The Roundtable on Sustainable Palm Oil (RSPO) said its principles and criteria (P&C) are one of the world’s strictest sets of criteria on deforestation because the P&C include a total ban on deforestation and require oil palm growers to protect high conservation value areas, high carbon stock forests, besides rare, threatened or endangered species to minimize greenhouse emissions and prevent fire.
In a statement yesterday, RSPO chief executive officer Beverley Postma said halting deforestation, preventing fire on oil palm concessions, and protecting peatlands and biodiversity remain some of the toughest challenges in commodity supply chains.
"Over the past 10 years, the RSPO has worked continuously with our stakeholders to scale up our monitoring and enforcement efforts,” Postma said.
"We believe that our new suite of standards, adopted by our members in 2018, remains the best system available to help eradicate these issues,” she claimed in the statement, which was issued in response to Greenpeace’s report on certification.
According to RSPO’s statement, the organization recognizes that it cannot solve the problem of deforestation alone.
The RSPO said the solution requires collaboration and a shared effort across agricultural commodity industries and supply chains with governments and non-governmental organizations in all producing and consuming countries.
"RSPO rules ensure that all voices are fairly represented and that all decisions are reached by consensus. This requires the active participation of businesses and civil society in all twenty-two committees and working groups, followed by the approval of our elected board of governors, and the general assembly.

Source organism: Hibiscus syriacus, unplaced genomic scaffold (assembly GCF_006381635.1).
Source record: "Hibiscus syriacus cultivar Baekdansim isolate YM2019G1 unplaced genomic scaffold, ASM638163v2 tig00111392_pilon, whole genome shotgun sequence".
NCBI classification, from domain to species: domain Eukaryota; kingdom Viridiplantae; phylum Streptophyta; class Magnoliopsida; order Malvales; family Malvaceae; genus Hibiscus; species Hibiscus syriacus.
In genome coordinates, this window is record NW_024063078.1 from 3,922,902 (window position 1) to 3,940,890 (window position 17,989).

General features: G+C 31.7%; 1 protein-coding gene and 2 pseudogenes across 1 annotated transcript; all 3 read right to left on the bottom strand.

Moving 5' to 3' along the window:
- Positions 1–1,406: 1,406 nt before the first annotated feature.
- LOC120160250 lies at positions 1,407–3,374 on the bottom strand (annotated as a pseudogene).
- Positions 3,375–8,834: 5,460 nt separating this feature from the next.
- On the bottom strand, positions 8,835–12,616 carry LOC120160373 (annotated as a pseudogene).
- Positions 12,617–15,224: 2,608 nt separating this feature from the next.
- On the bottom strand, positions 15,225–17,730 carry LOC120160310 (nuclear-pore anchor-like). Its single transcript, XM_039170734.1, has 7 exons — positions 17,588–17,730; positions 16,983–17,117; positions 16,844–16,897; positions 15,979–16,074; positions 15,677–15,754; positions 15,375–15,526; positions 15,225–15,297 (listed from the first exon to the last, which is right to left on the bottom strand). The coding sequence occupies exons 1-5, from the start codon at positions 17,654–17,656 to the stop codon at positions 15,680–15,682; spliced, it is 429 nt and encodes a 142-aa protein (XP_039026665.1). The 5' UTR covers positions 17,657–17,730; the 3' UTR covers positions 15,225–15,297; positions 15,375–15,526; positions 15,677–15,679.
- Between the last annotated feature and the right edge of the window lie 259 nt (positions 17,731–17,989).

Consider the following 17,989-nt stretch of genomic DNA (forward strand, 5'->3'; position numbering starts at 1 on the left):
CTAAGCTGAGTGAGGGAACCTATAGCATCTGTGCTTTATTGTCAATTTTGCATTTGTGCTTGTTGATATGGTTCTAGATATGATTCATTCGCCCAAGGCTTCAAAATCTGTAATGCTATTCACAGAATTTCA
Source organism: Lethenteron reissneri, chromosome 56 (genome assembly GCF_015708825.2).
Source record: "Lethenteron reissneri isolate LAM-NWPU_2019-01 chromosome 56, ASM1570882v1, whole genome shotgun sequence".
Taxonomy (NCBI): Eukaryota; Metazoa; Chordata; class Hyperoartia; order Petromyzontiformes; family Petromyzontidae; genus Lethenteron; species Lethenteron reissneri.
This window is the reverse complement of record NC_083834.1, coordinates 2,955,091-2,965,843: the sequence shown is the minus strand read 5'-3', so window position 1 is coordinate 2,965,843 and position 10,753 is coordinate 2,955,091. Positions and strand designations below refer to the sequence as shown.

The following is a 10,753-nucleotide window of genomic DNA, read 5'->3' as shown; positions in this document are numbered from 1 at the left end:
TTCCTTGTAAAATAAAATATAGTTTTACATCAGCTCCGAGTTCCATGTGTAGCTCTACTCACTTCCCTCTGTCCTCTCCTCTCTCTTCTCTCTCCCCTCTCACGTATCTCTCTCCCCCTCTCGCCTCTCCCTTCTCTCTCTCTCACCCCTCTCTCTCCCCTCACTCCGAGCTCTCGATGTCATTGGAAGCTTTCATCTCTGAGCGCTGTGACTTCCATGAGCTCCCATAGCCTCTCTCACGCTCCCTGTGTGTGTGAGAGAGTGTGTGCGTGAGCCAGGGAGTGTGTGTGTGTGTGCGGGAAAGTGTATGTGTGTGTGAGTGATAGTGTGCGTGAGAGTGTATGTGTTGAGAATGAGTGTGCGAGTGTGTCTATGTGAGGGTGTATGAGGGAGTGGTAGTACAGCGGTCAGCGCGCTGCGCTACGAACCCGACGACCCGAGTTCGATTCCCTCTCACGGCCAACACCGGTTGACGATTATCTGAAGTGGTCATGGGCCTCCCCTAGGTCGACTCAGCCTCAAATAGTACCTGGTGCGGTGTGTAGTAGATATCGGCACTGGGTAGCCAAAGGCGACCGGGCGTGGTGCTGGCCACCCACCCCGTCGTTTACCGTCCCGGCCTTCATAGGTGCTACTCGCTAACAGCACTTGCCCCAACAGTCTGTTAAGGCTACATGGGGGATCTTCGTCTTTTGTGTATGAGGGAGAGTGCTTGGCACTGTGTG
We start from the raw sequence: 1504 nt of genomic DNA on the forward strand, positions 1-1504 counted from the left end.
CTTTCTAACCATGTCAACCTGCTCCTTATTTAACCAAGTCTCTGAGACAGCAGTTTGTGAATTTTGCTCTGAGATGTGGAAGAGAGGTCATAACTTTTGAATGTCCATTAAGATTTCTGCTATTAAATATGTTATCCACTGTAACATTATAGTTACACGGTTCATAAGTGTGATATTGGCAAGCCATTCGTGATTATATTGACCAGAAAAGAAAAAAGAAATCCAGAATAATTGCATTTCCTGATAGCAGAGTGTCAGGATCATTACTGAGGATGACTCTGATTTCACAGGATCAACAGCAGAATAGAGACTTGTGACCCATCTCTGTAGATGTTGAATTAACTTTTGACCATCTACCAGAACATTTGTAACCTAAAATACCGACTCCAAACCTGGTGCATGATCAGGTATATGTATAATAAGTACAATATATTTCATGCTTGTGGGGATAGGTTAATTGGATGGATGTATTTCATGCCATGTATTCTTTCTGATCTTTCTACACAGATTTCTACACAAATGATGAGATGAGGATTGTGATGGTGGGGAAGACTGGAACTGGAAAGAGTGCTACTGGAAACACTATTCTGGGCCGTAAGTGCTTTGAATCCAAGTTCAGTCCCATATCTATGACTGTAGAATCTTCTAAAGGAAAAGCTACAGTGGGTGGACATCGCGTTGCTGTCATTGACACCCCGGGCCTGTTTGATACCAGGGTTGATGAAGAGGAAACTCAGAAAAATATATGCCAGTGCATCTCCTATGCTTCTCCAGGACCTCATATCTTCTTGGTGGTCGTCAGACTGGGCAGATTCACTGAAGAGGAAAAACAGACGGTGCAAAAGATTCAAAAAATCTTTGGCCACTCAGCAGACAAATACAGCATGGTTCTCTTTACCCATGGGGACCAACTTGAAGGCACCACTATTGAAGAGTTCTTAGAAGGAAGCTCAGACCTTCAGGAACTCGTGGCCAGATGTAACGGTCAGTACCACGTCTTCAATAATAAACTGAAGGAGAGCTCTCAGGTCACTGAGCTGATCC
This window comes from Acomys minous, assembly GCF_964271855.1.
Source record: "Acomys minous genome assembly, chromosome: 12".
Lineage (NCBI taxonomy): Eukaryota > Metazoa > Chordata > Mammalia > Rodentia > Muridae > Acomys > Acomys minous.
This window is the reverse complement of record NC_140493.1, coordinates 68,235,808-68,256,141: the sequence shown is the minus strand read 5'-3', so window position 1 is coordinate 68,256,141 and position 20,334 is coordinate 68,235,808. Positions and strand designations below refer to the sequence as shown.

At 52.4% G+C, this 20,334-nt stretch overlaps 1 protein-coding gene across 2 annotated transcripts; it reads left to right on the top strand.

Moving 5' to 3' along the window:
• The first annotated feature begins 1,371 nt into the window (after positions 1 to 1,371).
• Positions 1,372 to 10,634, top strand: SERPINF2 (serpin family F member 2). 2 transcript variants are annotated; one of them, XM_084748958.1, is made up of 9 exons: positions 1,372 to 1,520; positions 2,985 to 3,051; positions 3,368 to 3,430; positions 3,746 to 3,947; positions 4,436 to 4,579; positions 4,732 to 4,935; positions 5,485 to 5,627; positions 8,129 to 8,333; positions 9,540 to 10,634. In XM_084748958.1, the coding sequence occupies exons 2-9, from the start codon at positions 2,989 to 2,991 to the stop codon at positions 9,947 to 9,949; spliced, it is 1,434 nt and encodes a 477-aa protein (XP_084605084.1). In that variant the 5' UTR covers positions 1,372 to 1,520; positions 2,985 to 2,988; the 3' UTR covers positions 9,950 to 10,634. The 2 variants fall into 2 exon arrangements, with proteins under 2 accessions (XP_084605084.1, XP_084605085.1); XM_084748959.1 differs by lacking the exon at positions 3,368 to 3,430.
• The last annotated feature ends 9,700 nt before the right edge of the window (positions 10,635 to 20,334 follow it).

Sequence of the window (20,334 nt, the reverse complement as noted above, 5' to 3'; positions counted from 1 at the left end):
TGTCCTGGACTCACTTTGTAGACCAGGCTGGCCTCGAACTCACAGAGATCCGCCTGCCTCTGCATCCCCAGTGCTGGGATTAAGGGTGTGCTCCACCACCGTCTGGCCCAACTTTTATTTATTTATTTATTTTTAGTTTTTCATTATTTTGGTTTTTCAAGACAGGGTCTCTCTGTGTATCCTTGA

"This process may be slow at times, but it is unquestionably fair and transparent. It is disingenuous and untrue to state or imply that RSPO decision-making is dominated by any one part of the palm oil supply chain," RSPO said.
RSPO said that in recent years it has taken great strides to strengthen its commitment to transparency and accountability.
RSPO said that since 2013, it has been a requirement for RSPO grower members to submit concession maps and that in 2018, RSPO made available satellite data relating to members’ concessions and land cover through the public interactive map application GeoRSPO.
"This allows RSPO and its stakeholders to monitor and identify issues, such as land clearance and forest fires.
"The allegations of misconduct by our members identified in the (Greenpeace) report are in no way representative of our standards,” RSPO said.
RSPO said it strongly encourages any organisation or agency with additional information about violations of the P&C found on RSPO member plantations to submit a formal complaint through RSPO’s complaints system.
"The withholding of such information poses a barrier to our ability to independently investigate any alleged allegations and to bring about swift sanctions against those who violate our rules,” RSPO said.